Episode 96: Potholders, etc

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I’m a potholder-making machine, girls:

Here’s my latest blocks for the blocks without a name quilt:

The top two rows are definite go’s. Don’t know about the other rows. We’ll see how things play out.

Tried to take a picture of the Hexagon Garden quilt quilting so you can see the tiny pieces of paper which are the bane of my existence:

Speaking of quilting, here’s a link to Jaye’s post about Saran transfer paper. Thanks, Jaye!


0 Replies to “Episode 96: Potholders, etc”

  1. I haven’t listened to the podcast yet, but had to comment anyway. 😉

    Tweezer might work for the Hexagon Garden quilt. You might try wash-away paper next time.

    Keep all of your HST blocks and decide at the end. A quilt guild will love the blocks you don’t use as will babies in the NICU or old ladies in wheelchairs.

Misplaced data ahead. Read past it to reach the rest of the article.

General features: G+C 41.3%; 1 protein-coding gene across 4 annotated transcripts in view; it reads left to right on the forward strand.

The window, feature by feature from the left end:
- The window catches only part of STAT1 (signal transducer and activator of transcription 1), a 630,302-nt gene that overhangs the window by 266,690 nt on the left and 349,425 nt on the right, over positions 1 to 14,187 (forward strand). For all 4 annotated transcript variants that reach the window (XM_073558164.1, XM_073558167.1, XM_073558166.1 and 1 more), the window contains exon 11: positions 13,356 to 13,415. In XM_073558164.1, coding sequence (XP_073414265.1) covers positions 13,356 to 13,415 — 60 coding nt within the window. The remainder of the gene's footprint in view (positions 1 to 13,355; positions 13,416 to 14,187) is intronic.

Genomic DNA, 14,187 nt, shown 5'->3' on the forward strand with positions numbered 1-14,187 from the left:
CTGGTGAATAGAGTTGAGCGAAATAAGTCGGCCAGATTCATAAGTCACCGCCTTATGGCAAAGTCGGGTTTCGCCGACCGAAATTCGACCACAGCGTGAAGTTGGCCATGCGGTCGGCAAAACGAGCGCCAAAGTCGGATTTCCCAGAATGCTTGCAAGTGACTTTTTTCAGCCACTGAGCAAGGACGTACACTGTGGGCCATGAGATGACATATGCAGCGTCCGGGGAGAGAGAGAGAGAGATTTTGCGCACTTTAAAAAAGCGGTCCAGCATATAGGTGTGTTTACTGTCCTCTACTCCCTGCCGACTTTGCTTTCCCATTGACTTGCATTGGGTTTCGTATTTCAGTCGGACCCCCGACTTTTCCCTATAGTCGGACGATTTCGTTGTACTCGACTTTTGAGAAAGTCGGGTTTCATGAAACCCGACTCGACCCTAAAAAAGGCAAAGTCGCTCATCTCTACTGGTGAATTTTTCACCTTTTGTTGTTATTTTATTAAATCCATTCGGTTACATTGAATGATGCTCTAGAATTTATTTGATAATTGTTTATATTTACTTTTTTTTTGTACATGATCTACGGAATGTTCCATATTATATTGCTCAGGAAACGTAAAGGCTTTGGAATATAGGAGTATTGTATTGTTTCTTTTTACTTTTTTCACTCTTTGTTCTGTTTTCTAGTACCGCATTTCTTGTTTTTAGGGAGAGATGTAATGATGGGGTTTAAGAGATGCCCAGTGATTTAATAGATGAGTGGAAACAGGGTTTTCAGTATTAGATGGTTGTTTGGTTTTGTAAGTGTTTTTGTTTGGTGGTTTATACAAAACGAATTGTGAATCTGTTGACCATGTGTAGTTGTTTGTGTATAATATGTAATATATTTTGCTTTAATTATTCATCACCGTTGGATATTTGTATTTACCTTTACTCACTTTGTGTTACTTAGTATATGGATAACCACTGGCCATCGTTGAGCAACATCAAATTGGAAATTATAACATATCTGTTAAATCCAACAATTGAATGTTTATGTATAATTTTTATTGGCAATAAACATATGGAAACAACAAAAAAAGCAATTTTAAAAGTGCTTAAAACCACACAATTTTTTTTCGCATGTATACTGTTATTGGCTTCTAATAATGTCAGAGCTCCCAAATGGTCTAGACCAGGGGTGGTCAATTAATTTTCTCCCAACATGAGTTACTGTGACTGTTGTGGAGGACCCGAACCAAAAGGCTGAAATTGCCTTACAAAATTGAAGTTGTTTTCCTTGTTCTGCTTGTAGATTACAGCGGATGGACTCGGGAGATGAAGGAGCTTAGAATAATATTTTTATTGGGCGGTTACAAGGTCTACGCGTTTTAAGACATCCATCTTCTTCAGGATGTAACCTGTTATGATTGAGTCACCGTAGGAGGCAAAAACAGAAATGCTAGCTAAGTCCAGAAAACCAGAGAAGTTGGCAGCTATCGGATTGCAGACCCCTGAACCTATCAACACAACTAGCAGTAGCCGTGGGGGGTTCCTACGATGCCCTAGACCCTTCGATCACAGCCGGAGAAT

2. The word sewist annoys me too, but I think the problem with ‘sewer’ for some people is that it has 2 definitions: a person who sews or an underground system used to get rid of waste water. But I can tell the difference between a sewer and a sewer by the context, can’t most people?

    To me, Thangles are fussy. I don’t like working with long strips, just for the reason you mentioned: they shift. I much prefer Triangle Paper if I am making a lot of little half square triangles (2 inch finished or smaller). If I’m making just a few half square triangles, I use Eleanor Burns Quilt In a Day triangle square up ruler.

  3. Congratulations on the new book and reviews!
    I have to admit I have used “sewist” once forcthecreason stated above- I see sewer, carrier of sewage, not “one who sews”, regardless of context actually. But I only used it once because it bugged me. 🙂

    I agree wholeheartedly on the use of the word porn so casually. Reminds me of the scripture good will be called evil and evil called good. (or something like that.) Pornography destroys lives and marriages and making light of it is not okay.